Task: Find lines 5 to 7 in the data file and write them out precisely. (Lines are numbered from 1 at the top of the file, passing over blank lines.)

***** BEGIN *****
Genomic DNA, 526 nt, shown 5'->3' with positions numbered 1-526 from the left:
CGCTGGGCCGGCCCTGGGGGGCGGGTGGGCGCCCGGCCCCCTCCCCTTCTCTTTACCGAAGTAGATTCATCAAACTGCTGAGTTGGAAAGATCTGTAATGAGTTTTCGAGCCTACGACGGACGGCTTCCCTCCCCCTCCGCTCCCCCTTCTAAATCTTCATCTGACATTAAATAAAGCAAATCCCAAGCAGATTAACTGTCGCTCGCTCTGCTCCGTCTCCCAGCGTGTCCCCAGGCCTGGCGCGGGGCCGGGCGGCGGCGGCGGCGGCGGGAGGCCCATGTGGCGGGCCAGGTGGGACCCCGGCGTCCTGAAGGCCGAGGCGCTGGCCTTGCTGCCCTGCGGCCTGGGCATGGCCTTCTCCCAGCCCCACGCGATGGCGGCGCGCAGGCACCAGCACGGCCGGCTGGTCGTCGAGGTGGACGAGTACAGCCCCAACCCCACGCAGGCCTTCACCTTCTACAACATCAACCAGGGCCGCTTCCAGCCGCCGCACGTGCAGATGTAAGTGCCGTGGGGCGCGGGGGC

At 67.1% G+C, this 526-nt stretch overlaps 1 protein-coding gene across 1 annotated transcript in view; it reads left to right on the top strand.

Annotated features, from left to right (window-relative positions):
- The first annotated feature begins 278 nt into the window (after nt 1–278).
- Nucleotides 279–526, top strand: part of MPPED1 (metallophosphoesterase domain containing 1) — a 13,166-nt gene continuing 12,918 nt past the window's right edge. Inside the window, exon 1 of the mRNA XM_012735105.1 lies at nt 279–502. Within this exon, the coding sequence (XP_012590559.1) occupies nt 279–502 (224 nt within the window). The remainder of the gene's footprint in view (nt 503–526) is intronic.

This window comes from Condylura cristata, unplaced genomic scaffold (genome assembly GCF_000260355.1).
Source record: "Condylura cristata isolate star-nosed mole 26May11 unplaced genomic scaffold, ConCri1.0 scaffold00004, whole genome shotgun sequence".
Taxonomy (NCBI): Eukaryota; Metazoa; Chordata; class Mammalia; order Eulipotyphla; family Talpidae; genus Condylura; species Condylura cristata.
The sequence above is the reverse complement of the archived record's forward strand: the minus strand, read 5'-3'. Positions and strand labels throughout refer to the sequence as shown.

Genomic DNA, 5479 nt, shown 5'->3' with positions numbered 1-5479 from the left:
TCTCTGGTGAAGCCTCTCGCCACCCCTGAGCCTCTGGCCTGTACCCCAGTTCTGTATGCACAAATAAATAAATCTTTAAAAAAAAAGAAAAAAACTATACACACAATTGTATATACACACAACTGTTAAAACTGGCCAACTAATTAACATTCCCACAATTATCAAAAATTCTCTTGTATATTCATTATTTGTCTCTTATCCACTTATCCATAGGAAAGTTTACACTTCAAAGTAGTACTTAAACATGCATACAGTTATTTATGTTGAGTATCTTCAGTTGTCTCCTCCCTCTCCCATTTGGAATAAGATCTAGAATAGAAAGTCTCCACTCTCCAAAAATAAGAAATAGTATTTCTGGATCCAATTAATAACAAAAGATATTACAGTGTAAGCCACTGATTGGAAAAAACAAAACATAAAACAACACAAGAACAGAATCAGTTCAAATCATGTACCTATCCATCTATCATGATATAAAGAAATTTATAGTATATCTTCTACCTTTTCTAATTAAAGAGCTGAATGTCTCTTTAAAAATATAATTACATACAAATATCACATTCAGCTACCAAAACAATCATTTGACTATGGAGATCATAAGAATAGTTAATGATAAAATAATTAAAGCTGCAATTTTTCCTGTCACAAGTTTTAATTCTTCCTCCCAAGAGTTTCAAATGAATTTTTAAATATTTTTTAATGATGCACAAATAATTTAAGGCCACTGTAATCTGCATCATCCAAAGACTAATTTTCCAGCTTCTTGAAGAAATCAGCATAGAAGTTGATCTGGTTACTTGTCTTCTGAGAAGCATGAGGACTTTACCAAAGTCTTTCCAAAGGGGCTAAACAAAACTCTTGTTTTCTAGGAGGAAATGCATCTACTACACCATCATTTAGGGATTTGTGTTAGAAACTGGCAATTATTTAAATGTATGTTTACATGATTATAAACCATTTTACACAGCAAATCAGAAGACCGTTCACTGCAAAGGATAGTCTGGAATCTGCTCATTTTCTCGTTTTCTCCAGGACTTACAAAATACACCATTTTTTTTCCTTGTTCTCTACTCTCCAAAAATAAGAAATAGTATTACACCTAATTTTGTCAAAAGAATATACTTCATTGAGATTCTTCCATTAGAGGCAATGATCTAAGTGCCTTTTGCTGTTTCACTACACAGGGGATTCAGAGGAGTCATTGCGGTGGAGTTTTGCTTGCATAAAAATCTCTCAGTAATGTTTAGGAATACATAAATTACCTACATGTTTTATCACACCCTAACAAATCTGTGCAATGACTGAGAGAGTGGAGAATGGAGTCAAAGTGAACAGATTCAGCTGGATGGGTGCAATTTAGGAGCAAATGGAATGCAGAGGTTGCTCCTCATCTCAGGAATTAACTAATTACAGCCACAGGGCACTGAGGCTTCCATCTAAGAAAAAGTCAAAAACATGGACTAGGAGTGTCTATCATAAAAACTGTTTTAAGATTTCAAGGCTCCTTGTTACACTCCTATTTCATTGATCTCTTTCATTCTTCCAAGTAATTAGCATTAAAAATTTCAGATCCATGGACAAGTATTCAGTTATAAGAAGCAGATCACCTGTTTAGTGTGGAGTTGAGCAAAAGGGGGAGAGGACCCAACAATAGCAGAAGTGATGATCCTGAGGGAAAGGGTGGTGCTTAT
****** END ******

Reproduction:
- The first annotated feature begins 278 nt into the window (after nt 1–278).
- Nucleotides 279–526, top strand: part of MPPED1 (metallophosphoesterase domain containing 1) — a 13,166-nt gene continuing 12,918 nt past the window's right edge. Inside the window, exon 1 of the mRNA XM_012735105.1 lies at nt 279–502. Within this exon, the coding sequence (XP_012590559.1) occupies nt 279–502 (224 nt within the window). The remainder of the gene's footprint in view (nt 503–526) is intronic.

This window comes from Condylura cristata, unplaced genomic scaffold (genome assembly GCF_000260355.1).